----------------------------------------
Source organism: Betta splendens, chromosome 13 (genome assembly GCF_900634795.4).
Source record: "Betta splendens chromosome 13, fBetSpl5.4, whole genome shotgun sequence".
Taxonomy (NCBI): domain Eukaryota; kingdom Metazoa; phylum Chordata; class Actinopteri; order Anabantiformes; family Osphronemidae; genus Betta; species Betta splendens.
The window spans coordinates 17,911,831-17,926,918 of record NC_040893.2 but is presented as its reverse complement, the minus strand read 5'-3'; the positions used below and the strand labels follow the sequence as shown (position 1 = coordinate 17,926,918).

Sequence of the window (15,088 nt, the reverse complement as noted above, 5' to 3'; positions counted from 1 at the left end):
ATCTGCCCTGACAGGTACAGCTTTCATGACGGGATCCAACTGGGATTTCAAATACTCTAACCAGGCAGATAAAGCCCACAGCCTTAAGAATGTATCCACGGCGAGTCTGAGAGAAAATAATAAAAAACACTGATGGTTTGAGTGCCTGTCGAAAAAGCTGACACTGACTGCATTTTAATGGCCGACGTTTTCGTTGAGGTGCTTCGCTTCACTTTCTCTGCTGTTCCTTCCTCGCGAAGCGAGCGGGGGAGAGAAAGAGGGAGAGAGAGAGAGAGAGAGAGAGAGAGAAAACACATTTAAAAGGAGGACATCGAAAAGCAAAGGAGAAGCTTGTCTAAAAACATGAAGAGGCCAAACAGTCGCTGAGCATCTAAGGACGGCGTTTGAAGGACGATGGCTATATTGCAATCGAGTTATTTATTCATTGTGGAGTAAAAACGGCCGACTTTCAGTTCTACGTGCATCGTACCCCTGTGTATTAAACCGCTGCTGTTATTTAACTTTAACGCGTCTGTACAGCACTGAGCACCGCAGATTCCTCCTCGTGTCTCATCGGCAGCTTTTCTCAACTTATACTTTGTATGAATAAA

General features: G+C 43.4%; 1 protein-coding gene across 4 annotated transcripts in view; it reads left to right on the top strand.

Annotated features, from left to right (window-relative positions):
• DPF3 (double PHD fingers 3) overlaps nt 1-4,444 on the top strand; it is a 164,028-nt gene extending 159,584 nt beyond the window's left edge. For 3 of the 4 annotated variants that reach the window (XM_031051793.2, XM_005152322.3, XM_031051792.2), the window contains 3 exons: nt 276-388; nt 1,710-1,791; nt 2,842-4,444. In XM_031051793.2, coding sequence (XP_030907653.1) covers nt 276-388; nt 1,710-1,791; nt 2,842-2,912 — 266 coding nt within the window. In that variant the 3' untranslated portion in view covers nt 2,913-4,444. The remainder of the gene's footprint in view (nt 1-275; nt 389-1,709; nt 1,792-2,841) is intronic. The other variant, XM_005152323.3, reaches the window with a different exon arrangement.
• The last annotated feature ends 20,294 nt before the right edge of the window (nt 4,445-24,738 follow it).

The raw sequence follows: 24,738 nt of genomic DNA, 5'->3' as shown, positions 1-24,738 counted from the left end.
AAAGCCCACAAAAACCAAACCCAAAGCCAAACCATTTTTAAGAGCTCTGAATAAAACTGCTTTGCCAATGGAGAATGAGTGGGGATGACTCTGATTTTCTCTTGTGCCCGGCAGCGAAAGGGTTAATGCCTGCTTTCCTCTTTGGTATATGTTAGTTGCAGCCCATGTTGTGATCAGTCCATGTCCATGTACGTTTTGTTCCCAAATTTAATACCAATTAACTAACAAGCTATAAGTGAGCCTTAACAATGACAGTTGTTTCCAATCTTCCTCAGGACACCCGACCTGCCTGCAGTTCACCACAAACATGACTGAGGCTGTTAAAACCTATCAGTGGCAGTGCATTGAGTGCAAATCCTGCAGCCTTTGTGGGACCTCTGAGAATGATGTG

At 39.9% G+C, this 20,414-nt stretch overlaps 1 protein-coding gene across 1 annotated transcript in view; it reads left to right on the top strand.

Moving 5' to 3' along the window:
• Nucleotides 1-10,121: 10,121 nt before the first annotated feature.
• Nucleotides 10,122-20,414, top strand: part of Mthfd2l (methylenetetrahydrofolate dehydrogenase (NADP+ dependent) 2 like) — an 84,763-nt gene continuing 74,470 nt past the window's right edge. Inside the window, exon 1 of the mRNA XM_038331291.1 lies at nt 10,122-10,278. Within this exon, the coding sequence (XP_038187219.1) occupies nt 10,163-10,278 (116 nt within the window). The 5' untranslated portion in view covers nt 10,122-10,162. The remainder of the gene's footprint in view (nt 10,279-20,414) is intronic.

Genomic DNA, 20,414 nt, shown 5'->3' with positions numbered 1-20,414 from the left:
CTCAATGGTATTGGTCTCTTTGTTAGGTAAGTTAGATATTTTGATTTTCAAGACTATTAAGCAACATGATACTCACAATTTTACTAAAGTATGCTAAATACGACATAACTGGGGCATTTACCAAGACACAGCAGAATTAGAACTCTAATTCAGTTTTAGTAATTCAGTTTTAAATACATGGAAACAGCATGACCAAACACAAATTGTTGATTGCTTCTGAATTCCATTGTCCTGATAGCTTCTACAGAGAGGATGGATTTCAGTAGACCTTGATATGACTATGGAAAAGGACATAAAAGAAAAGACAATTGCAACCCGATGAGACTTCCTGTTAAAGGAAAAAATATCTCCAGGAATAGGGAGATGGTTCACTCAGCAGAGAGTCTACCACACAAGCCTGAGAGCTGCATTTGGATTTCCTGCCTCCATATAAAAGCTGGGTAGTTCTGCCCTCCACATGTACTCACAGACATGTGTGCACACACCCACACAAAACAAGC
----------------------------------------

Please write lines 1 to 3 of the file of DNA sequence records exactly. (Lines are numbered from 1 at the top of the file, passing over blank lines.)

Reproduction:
Source organism: Betta splendens, chromosome 13 (genome assembly GCF_900634795.4).
Source record: "Betta splendens chromosome 13, fBetSpl5.4, whole genome shotgun sequence".
Taxonomy (NCBI): domain Eukaryota; kingdom Metazoa; phylum Chordata; class Actinopteri; order Anabantiformes; family Osphronemidae; genus Betta; species Betta splendens.